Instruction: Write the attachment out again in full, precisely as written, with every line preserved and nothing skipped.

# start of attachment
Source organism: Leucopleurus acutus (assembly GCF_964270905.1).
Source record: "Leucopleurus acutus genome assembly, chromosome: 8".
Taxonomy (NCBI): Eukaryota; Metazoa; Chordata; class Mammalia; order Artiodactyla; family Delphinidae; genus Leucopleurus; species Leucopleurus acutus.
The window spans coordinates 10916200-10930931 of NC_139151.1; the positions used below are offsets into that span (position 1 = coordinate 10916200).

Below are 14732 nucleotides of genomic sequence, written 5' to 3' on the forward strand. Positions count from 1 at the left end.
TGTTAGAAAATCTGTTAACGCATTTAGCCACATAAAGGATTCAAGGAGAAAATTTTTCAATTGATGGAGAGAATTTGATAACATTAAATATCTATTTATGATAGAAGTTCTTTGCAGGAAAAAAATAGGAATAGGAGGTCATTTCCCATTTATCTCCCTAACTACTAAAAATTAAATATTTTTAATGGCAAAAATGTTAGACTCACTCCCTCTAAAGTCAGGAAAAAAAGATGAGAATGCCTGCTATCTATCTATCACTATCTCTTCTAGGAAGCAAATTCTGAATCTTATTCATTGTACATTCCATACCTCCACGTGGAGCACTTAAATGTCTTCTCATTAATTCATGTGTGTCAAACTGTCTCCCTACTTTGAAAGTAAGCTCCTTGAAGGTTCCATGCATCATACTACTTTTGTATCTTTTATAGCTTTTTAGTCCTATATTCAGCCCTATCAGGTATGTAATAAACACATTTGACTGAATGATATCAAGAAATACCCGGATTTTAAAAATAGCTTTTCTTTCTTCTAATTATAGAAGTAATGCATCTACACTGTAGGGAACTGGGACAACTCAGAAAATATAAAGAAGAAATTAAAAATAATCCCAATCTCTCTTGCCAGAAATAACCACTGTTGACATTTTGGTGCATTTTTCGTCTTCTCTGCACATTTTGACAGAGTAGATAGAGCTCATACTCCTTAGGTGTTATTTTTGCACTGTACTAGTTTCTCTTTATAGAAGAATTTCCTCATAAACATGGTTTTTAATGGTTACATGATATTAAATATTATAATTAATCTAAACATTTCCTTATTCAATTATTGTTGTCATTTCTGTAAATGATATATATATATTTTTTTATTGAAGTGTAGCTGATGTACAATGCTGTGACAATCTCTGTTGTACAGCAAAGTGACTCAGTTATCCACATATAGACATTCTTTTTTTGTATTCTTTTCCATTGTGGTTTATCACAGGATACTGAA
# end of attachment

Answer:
Source organism: Leucopleurus acutus (assembly GCF_964270905.1).
Source record: "Leucopleurus acutus genome assembly, chromosome: 8".
Taxonomy (NCBI): Eukaryota; Metazoa; Chordata; class Mammalia; order Artiodactyla; family Delphinidae; genus Leucopleurus; species Leucopleurus acutus.
The window spans coordinates 10916200-10930931 of NC_139151.1; the positions used below are offsets into that span (position 1 = coordinate 10916200).

Below are 14732 nucleotides of genomic sequence, written 5' to 3' on the forward strand. Positions count from 1 at the left end.
TGTTAGAAAATCTGTTAACGCATTTAGCCACATAAAGGATTCAAGGAGAAAATTTTTCAATTGATGGAGAGAATTTGATAACATTAAATATCTATTTATGATAGAAGTTCTTTGCAGGAAAAAAATAGGAATAGGAGGTCATTTCCCATTTATCTCCCTAACTACTAAAAATTAAATATTTTTAATGGCAAAAATGTTAGACTCACTCCCTCTAAAGTCAGGAAAAAAAGATGAGAATGCCTGCTATCTATCTATCACTATCTCTTCTAGGAAGCAAATTCTGAATCTTATTCATTGTACATTCCATACCTCCACGTGGAGCACTTAAATGTCTTCTCATTAATTCATGTGTGTCAAACTGTCTCCCTACTTTGAAAGTAAGCTCCTTGAAGGTTCCATGCATCATACTACTTTTGTATCTTTTATAGCTTTTTAGTCCTATATTCAGCCCTATCAGGTATGTAATAAACACATTTGACTGAATGATATCAAGAAATACCCGGATTTTAAAAATAGCTTTTCTTTCTTCTAATTATAGAAGTAATGCATCTACACTGTAGGGAACTGGGACAACTCAGAAAATATAAAGAAGAAATTAAAAATAATCCCAATCTCTCTTGCCAGAAATAACCACTGTTGACATTTTGGTGCATTTTTCGTCTTCTCTGCACATTTTGACAGAGTAGATAGAGCTCATACTCCTTAGGTGTTATTTTTGCACTGTACTAGTTTCTCTTTATAGAAGAATTTCCTCATAAACATGGTTTTTAATGGTTACATGATATTAAATATTATAATTAATCTAAACATTTCCTTATTCAATTATTGTTGTCATTTCTGTAAATGATATATATATATTTTTTTATTGAAGTGTAGCTGATGTACAATGCTGTGACAATCTCTGTTGTACAGCAAAGTGACTCAGTTATCCACATATAGACATTCTTTTTTTGTATTCTTTTCCATTGTGGTTTATCACAGGATACTGAA